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The Nests and Eggs of Indian Birds - A. O. Hume

The Nests and Eggs of Indian Birds  (Volume 1) Second Edition 1889  -  by  Allan O. Hume

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315. Sitta himalayensis, Jardine & Selby. White-tailed Nuthatch

Sitta himalayensis, (J. & S.), Jerdon B. Ind. i, p. 385; Hume, Rough Draft N. & E. no. 248.

According to Mr. Hodgson's notes and drawings this species begins to lay in April, constructing a shallow saucer-like nest of moss lined with moss-roots, in holes of trees at no great elevation from the ground. One such nest, the measurements of which are recorded, was 3.25 inches in diameter and 2 in height externally; the cavity was 225 inches in diameter and 125 inch in depth. They lay three or four pure white eggs slightly speckled with red, which measure about 072 inch in length by 055 inch in width. They breed once a year, and both sexes assist in incubating the eggs and rearing the young.

Mr. R. Thompson says: "In Kumaon the White-tailed Nuthatch breeds in May and June, laying five or six eggs, in holes in trees, especially in oaks."

Colonel G. F. L. Marshall writes: "This bird is an early breeder in Nainital; a nest found on the 25th April contained half-fledged young. It was in a natural hollow of a tree about 10 feet from the ground in a thick trunk; the hole was closed up with a kind of stiff gummy substance, leaving only a circular entrance about an inch in diameter, just as I have seen in nests of Sitta europaea. The old birds were busily engaged in feeding the young. Another nest containing young was found on the 28th April in an oak tree at about 7000 feet elevation; both birds were feeding the young, and the nest was similar to the last except that in this case it was so low down in the trunk that, sitting on the ground, I could put my ear against the hole. From a third nest, found on the 2nd May, the young had apparently just fled. My experience bears out Mr. Hodgson's observations: I have often been up here in May and June searching closely and never found a nest; this year I came up for the first time in April, and within a few days find three nests with young. I may add that after the 10th May all the Nuthatches I have seen were in small parties, apparently parents with their young."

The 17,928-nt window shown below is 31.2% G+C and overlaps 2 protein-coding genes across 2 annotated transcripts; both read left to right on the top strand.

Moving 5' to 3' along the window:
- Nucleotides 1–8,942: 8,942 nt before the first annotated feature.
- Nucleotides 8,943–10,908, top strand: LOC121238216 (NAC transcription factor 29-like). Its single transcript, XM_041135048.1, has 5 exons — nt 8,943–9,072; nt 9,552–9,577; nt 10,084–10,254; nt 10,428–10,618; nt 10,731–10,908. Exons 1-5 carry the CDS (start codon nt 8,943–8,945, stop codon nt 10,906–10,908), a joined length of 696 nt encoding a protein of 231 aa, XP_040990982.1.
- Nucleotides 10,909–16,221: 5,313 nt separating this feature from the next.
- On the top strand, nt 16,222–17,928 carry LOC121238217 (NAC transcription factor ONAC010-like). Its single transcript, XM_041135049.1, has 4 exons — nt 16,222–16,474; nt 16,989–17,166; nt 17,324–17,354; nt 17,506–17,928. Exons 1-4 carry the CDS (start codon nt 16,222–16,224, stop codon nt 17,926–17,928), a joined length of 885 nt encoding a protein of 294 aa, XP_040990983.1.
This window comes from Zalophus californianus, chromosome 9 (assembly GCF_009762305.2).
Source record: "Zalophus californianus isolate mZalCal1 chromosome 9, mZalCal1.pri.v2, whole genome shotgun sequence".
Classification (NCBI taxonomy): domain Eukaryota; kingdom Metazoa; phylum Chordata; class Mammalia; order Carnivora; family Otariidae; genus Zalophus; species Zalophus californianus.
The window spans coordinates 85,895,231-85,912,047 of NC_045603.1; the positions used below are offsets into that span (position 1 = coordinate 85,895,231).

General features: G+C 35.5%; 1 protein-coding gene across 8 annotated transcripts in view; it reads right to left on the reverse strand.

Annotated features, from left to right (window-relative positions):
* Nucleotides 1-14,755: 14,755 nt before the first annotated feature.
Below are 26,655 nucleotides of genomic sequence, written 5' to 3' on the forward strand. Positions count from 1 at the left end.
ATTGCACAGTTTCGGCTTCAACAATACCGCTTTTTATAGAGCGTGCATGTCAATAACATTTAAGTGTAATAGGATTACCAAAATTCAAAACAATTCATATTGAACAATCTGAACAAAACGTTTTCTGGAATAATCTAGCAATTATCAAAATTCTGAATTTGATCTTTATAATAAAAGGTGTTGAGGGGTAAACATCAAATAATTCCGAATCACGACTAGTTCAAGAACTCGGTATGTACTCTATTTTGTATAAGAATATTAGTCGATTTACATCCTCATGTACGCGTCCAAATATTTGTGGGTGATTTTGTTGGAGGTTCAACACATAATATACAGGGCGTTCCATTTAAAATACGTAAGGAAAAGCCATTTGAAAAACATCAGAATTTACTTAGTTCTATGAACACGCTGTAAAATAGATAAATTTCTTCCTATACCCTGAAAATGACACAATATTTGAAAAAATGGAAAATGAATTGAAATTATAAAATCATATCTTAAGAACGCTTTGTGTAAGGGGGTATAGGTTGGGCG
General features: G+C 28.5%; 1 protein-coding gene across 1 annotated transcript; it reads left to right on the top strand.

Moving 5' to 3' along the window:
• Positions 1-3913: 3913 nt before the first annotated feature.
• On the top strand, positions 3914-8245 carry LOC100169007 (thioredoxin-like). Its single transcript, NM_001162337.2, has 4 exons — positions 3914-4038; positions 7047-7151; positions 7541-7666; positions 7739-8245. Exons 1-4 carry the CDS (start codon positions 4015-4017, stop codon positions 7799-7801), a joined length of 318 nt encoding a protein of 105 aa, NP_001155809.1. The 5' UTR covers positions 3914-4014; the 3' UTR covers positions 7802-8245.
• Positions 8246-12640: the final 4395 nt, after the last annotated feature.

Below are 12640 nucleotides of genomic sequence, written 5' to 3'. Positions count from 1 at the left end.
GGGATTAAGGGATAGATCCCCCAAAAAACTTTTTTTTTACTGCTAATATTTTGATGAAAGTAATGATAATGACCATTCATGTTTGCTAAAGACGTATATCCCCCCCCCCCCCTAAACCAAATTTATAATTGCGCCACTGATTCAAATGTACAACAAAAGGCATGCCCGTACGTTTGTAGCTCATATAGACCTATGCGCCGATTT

316. Sitta cinnamomeiventris, Blyth. Cinnamon-bellied Nuthatch

Sitta cinnamomeoventris, (Blyth), Jerdon B. Ind. i, p. 387.

Writing from Sikkim, Mr. Gammie says: "I lately took the nest of Sitta cinnamomeiventris at 2000 feet. It was 20 feet from the ground in a soft decaying bamboo on the edge of large jungle. The birds had made a small hole just below an internode, and from the next internode below had filled up the hollow of the bamboo with alternate layers of green moss and pieces of tree-bark of about an inch or more square to within a few inches of the entrance-hole. Each layer of moss was about an inch thick, but the bark layer not more than a quarter of an inch, the thickness of the bark itself. On the top of this pile, which was a foot high, was a pad three inches wide by two in depth, of fine moss, fur, a feather or two, and a few insects' wings intermixed, for the eggs to rest on. The fur looks like that of a rat. There were four hard-set eggs, which, unfortunately, got broken in the taking. One of them only was measurable, and it was 065 inch by 05. I send the shell-fragments to show the coloration."

317. Sitta neglecta, Walden. Burmese Nuthatch

Sitta neglecta, (Walden), Hume, cat. no. 250 bis.